- Putting you down
- Pointing out your flaws
- Copying you
- Giving backhanded compliments
- Throwing you under the bus in front of people
- Being hot and cold with you
If you peep that a friend is jealous or envious of you, run. This person is only going to continue to hurt you.
You and your friends should never be in competition with each other. You should be equally rooting for each other’s success and happiness.
4. When it feels like you’ve grown apart
Another common reason people may decide to go their separate ways, is because they realize they’ve just grown apart.
Maybe you find that you just don’t have anything in common anymore. At one point, you felt inseparable, but life has taken you on different paths.
Some more signs you’ve grown apart may be:
- You’ve made new friends
- Your lifestyles no longer match up
- You have completely different outlooks on life
- You’re morals and values are no longer align
- They act in ways, or are involved in things you don’t or no longer want to be a part of
In my experience, this happens when the friendship originally formed out of convenience or from childhood.
As sad as it may feel, when you no longer have common interests, you may find that you inevitably drift apart, causing you to eventually split altogether.
5. When the energy is off
An indicator that a friendship has gone sour is when you are constantly questioning someone’s intentions.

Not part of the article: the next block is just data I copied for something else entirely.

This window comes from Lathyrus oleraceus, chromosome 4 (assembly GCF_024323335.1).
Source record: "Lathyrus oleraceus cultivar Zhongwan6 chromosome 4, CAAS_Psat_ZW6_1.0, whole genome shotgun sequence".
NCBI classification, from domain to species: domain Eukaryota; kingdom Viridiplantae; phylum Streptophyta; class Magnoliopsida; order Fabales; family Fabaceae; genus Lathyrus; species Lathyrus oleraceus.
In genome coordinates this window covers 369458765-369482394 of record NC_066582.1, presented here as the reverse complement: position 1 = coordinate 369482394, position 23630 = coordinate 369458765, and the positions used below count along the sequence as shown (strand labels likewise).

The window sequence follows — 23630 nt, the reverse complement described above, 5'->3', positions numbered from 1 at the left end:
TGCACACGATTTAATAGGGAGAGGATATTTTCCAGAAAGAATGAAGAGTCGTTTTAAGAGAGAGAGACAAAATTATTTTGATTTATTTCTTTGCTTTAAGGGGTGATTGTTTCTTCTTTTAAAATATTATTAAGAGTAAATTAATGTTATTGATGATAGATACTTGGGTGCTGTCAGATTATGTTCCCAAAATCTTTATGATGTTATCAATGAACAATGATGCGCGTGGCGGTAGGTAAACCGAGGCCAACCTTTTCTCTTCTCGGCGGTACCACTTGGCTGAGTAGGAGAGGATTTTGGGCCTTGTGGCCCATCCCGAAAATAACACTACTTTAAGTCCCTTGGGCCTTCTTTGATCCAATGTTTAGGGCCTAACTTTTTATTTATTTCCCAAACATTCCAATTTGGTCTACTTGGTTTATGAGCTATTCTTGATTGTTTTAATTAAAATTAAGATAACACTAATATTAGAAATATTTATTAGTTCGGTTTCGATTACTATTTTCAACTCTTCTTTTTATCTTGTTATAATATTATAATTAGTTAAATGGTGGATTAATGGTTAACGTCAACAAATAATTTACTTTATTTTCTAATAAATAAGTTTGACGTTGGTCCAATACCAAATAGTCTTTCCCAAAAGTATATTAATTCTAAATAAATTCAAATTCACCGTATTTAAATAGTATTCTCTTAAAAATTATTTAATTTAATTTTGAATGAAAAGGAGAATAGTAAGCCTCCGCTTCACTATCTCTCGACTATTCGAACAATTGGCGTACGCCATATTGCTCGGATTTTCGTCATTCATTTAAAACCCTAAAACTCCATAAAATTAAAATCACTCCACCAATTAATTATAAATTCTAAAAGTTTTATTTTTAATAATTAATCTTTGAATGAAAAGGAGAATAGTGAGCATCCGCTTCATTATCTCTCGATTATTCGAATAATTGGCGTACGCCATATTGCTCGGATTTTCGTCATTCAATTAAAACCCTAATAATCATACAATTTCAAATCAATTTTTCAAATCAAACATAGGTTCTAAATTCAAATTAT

Although interactions may seem innocent, you find that you always feel bad, uneasy, or unlike yourself around them.
This could stem from hoarding resentment from something (or things) that have happened in the past, such as betrayal,
or a negative character trait they have that makes you feel negative, insecure or like they do things purposely to get to you.
Whatever the case, energy doesn’t lie.
You should, more often than not, be having positive interactions with your friends, and they should, at the very least, be a source of peace, happiness and comfortability for you.
6. When it just feels over
Finally, you can just feel when a friendship has run its course.
You’ll notice that conversations feel forced or awkward, you stop making plans together, and/or they’re no longer your go-to when it comes to life updates or problems and vice versa.
You might even find yourself looking for reasons to end the friendship.
In my most recent experience, it felt like there was a void in the friendship; there was thick tension when just thinking of interacting with each other
because of this, neither one of us was making an effort to resolve anything.
When the friendship has become so damaged that you have ill-feelings toward each other, or you find that both of you haven given up on trying to make it work, it might be a sign that it’s time to let it go.
Friendship break-ups aren’t easy, and there are times where they can feel similar to a heartbreak
Whether it ends in a blowout, or slowly drifts away, you’re left asking yourself was it wrong to let go? Should I have held on longer? Would it have been worth it to try to work things out?
but it’s necessary to let go of things that are weighing you down, or no longer serving a purpose in your life, and that’s what a toxic friendship can feel like:
Here’s a friendly reminder that you deserve friendships and relationships that are loving and supportive, mutually beneficial, and bring out the best in you
When they are no longer that, it might be time to say goodbye, wish them the best, and go your separate ways; you’ll be better for it in the long run.